These are a pretty complicated piece of kit, and I would suggest leaving well alone unless you really know what you are doing. (I don't!) The principle is simple enough, in that a constant current is supplied when the generator first cuts in, until a certain voltage is attained; thereafter, a constant voltage is supplied. Turning the car lights on increases the current supplied. A number of adjustments are possible, but without a suitable bench test set this is virtually impossible to achieve accurately.
Two small rewireable snap-in fuses are located in the control panel, and are worth checking in the event of the generator failing. The connections to the panel should be checked for security. It may also be useful to note that the guard's food warmer (if fitted) is connected to the generator output; hence the food warmer (assuming that it works) can be used as a simple test to see when the generator cuts in!
On trailer cars, attach a digital voltmeter to a suitable point (e.g. the inspection light socket in the cab) and watch the voltage as the vehicle accelerates. At around 15mph the voltage should start to rise from 24-25 volts to 27-31 volts. If no change is seen by 25mph then the generator is defective. Assuming that the items mentioned above have been checked (brushgear, fuses and connections), the fault finding procedure for power cars is relevant in parts, but otherwise the generator or control panel will need attention from somebody versed in the art.
On power cars, isolate the relevant final drive and start the engine, and have an assistant(!) engage fourth gear. The generator will probably start turning in neutral anyway due to drag through the gearbox, but it will not produce much output. Monitor the battery voltage with a digital voltmeter, either at the battery charge socket or the inspection light socket on the local engine control panel, depending on which is most convenient. This should read 24-25 volts with the engine idling; increasing the engine speed should produce a distinct increase in voltage to 27-31 volts, indicating that the generator is producing some output.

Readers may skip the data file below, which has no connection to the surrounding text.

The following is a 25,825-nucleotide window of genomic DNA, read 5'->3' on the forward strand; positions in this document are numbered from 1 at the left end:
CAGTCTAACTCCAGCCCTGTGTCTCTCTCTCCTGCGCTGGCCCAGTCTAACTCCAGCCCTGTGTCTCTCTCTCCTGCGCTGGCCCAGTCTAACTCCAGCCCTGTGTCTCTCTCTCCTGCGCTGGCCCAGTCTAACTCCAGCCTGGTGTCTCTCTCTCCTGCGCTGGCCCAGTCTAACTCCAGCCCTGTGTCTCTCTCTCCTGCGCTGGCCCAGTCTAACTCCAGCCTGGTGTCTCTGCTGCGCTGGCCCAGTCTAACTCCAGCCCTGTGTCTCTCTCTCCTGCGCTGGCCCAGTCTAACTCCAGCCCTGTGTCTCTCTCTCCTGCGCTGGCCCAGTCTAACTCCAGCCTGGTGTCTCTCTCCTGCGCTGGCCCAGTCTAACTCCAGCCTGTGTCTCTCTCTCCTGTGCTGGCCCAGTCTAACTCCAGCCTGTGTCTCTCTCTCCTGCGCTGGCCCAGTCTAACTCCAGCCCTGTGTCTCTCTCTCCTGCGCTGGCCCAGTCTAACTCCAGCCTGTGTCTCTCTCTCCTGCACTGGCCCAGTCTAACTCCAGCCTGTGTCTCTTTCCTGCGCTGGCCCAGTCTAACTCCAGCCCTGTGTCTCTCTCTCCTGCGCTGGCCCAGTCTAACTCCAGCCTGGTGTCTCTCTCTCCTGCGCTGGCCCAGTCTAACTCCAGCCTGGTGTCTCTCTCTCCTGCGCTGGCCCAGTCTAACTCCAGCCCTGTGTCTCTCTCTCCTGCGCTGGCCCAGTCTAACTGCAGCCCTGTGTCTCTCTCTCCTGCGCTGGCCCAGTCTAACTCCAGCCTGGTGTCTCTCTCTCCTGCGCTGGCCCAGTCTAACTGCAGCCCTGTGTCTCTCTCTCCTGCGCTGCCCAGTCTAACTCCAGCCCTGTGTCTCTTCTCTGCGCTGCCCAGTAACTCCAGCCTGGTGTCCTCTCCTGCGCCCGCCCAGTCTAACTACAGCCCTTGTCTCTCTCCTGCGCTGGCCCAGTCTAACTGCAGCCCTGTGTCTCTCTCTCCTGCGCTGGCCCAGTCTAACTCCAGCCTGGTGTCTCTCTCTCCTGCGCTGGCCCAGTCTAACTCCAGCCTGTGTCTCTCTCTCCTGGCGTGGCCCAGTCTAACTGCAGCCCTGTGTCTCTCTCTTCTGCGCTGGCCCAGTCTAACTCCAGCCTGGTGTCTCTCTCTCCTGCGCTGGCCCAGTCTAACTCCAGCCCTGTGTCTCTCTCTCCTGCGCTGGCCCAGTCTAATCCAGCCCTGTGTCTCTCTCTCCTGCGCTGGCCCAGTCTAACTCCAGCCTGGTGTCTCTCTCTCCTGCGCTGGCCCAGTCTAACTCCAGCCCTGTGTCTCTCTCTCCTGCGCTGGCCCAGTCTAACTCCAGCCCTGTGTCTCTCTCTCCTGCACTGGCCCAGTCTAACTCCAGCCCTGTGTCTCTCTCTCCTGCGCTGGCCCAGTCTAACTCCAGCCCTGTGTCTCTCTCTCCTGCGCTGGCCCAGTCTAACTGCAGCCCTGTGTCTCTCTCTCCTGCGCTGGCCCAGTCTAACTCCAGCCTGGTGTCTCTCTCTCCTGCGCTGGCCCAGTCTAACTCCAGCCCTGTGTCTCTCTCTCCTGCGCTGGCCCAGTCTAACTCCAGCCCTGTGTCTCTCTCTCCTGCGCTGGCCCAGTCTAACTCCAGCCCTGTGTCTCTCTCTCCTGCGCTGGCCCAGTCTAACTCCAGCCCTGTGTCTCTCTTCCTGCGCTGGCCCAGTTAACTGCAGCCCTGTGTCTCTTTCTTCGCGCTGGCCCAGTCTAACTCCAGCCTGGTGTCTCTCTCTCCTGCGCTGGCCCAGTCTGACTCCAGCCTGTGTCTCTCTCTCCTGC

If the above test shows no increase in voltage with the generator turning at a fair speed, stop the engine and check the brushgear, control panel fuses and connection box fuses. Make sure that the latter in particular are good and clean to achieve good connections - if not, rub on fine wet-and-dry paper on a flat surface before refitting. Check all terminals are tight in the generator, connection box and control panel - things tend to work loose and corrode over the years.
Still no output? Remove the 'field' fuse in the connection box, and connect a 6 volt battery between the 'field' terminal on the generator side of the fuse and the negative connection. You can use the car's own batteries by running a lead from the middle of the relevant battery bank, but make sure you have 6 volts not 18! Now restart the engine and measure the voltage at the generator's output terminals G+ and NEG - this should be a few volts, and increase with engine speed to 20 volts or more. If so, the control panel is not working; otherwise the generator requires further attention. If in doubt then substitution of the suspect component with a known working one should verify the diagnosis.
The paragraphs above may make the subject sound vastly complicated, but it isn't really. Simple regular maintenance (checking brushgear and charging voltage) ensures good reliability; most faults are cured fairly easily by checking these items, along with fuses and connections. Only in rare cases is specialist help necessary.
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D1001 - Train Lighting Introduction
D1009 - Control Panel Description
E1016 - Panel, Enclosure - Open
E1018 - Panel, Totally Enclosed
P1002 - "Liliput" Regulator
P1006 - Tonum Control Panel
W1009 - Control Panel Diagrams